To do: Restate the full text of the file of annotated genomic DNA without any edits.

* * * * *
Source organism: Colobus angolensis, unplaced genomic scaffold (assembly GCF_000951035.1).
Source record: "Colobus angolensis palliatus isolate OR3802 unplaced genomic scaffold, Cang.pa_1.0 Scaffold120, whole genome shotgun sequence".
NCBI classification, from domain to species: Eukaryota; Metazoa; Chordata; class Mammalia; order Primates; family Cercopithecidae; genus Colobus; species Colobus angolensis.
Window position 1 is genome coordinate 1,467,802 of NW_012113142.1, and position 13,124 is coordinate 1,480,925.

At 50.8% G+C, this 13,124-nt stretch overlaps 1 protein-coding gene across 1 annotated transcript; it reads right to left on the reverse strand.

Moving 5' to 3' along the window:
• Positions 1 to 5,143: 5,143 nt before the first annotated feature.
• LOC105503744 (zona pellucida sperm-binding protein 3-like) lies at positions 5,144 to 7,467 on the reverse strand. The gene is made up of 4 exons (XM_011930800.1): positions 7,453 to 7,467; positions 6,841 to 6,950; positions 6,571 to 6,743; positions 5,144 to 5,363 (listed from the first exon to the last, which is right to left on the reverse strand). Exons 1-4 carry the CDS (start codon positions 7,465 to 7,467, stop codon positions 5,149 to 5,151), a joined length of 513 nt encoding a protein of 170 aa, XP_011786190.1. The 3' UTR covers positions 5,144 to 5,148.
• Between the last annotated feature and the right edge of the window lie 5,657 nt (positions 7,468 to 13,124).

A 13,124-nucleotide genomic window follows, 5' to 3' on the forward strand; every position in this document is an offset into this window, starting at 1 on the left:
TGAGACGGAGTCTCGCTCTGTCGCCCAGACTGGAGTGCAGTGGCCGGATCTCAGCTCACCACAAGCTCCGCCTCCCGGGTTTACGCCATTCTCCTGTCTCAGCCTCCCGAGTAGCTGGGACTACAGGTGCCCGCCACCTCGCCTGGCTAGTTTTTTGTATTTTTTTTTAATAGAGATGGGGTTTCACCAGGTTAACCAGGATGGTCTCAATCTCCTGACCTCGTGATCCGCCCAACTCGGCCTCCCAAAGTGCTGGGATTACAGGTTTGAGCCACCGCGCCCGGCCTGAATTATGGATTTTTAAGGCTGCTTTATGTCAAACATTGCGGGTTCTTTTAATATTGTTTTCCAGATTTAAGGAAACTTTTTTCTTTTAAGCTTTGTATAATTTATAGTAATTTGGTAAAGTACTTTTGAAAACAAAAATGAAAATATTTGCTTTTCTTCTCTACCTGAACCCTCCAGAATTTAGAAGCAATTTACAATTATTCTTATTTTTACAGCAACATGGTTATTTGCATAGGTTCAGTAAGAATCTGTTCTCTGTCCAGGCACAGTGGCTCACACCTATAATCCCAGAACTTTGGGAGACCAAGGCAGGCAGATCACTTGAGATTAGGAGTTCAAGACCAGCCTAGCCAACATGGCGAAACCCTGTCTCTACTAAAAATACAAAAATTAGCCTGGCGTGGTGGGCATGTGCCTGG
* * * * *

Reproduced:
Source organism: Colobus angolensis, unplaced genomic scaffold (assembly GCF_000951035.1).
Source record: "Colobus angolensis palliatus isolate OR3802 unplaced genomic scaffold, Cang.pa_1.0 Scaffold120, whole genome shotgun sequence".
NCBI classification, from domain to species: Eukaryota; Metazoa; Chordata; class Mammalia; order Primates; family Cercopithecidae; genus Colobus; species Colobus angolensis.
Window position 1 is genome coordinate 1,467,802 of NW_012113142.1, and position 13,124 is coordinate 1,480,925.

At 50.8% G+C, this 13,124-nt stretch overlaps 1 protein-coding gene across 1 annotated transcript; it reads right to left on the reverse strand.

Moving 5' to 3' along the window:
• Positions 1 to 5,143: 5,143 nt before the first annotated feature.
• LOC105503744 (zona pellucida sperm-binding protein 3-like) lies at positions 5,144 to 7,467 on the reverse strand. The gene is made up of 4 exons (XM_011930800.1): positions 7,453 to 7,467; positions 6,841 to 6,950; positions 6,571 to 6,743; positions 5,144 to 5,363 (listed from the first exon to the last, which is right to left on the reverse strand). Exons 1-4 carry the CDS (start codon positions 7,465 to 7,467, stop codon positions 5,149 to 5,151), a joined length of 513 nt encoding a protein of 170 aa, XP_011786190.1. The 3' UTR covers positions 5,144 to 5,148.
• Between the last annotated feature and the right edge of the window lie 5,657 nt (positions 7,468 to 13,124).

A 13,124-nucleotide genomic window follows, 5' to 3' on the forward strand; every position in this document is an offset into this window, starting at 1 on the left:
TGAGACGGAGTCTCGCTCTGTCGCCCAGACTGGAGTGCAGTGGCCGGATCTCAGCTCACCACAAGCTCCGCCTCCCGGGTTTACGCCATTCTCCTGTCTCAGCCTCCCGAGTAGCTGGGACTACAGGTGCCCGCCACCTCGCCTGGCTAGTTTTTTGTATTTTTTTTTAATAGAGATGGGGTTTCACCAGGTTAACCAGGATGGTCTCAATCTCCTGACCTCGTGATCCGCCCAACTCGGCCTCCCAAAGTGCTGGGATTACAGGTTTGAGCCACCGCGCCCGGCCTGAATTATGGATTTTTAAGGCTGCTTTATGTCAAACATTGCGGGTTCTTTTAATATTGTTTTCCAGATTTAAGGAAACTTTTTTCTTTTAAGCTTTGTATAATTTATAGTAATTTGGTAAAGTACTTTTGAAAACAAAAATGAAAATATTTGCTTTTCTTCTCTACCTGAACCCTCCAGAATTTAGAAGCAATTTACAATTATTCTTATTTTTACAGCAACATGGTTATTTGCATAGGTTCAGTAAGAATCTGTTCTCTGTCCAGGCACAGTGGCTCACACCTATAATCCCAGAACTTTGGGAGACCAAGGCAGGCAGATCACTTGAGATTAGGAGTTCAAGACCAGCCTAGCCAACATGGCGAAACCCTGTCTCTACTAAAAATACAAAAATTAGCCTGGCGTGGTGGGCATGTGCCTGG